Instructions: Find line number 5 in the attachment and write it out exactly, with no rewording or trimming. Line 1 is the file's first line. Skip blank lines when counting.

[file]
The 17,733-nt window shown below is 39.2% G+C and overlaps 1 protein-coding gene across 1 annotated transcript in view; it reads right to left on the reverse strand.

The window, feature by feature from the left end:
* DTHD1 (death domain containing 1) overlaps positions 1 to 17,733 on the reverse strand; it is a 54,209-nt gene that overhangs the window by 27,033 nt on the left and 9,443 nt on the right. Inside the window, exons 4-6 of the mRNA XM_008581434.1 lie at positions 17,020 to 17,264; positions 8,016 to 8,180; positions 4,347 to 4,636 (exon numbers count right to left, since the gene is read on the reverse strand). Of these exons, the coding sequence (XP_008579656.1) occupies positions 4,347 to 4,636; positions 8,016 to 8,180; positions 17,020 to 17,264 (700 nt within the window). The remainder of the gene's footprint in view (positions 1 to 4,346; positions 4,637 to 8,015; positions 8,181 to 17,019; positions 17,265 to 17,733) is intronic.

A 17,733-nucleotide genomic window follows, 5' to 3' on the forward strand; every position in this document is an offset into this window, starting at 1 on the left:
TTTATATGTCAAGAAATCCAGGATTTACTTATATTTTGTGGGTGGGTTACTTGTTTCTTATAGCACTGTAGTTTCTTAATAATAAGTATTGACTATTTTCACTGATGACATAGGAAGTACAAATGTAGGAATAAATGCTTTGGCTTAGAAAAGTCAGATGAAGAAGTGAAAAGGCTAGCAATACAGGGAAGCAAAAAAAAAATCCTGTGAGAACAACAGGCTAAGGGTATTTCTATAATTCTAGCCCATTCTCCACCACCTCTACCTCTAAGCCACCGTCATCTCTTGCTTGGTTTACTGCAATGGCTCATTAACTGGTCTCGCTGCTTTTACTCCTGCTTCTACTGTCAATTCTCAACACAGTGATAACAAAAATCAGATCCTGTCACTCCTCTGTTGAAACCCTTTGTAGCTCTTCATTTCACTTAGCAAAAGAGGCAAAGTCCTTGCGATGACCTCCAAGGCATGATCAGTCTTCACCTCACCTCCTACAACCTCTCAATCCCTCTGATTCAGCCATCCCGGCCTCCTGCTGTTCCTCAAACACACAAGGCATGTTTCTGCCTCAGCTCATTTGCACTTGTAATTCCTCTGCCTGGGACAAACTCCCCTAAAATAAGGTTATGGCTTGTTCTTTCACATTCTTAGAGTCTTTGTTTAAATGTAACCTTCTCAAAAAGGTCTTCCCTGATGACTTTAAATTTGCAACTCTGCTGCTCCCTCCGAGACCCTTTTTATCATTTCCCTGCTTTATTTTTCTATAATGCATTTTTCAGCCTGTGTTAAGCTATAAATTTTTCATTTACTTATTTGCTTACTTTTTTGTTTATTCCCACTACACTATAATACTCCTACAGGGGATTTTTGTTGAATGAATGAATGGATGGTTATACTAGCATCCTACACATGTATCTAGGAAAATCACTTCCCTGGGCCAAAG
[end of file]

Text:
TTTATATGTCAAGAAATCCAGGATTTACTTATATTTTGTGGGTGGGTTACTTGTTTCTTATAGCACTGTAGTTTCTTAATAATAAGTATTGACTATTTTCACTGATGACATAGGAAGTACAAATGTAGGAATAAATGCTTTGGCTTAGAAAAGTCAGATGAAGAAGTGAAAAGGCTAGCAATACAGGGAAGCAAAAAAAAAATCCTGTGAGAACAACAGGCTAAGGGTATTTCTATAATTCTAGCCCATTCTCCACCACCTCTACCTCTAAGCCACCGTCATCTCTTGCTTGGTTTACTGCAATGGCTCATTAACTGGTCTCGCTGCTTTTACTCCTGCTTCTACTGTCAATTCTCAACACAGTGATAACAAAAATCAGATCCTGTCACTCCTCTGTTGAAACCCTTTGTAGCTCTTCATTTCACTTAGCAAAAGAGGCAAAGTCCTTGCGATGACCTCCAAGGCATGATCAGTCTTCACCTCACCTCCTACAACCTCTCAATCCCTCTGATTCAGCCATCCCGGCCTCCTGCTGTTCCTCAAACACACAAGGCATGTTTCTGCCTCAGCTCATTTGCACTTGTAATTCCTCTGCCTGGGACAAACTCCCCTAAAATAAGGTTATGGCTTGTTCTTTCACATTCTTAGAGTCTTTGTTTAAATGTAACCTTCTCAAAAAGGTCTTCCCTGATGACTTTAAATTTGCAACTCTGCTGCTCCCTCCGAGACCCTTTTTATCATTTCCCTGCTTTATTTTTCTATAATGCATTTTTCAGCCTGTGTTAAGCTATAAATTTTTCATTTACTTATTTGCTTACTTTTTTGTTTATTCCCACTACACTATAATACTCCTACAGGGGATTTTTGTTGAATGAATGAATGGATGGTTATACTAGCATCCTACACATGTATCTAGGAAAATCACTTCCCTGGGCCAAAG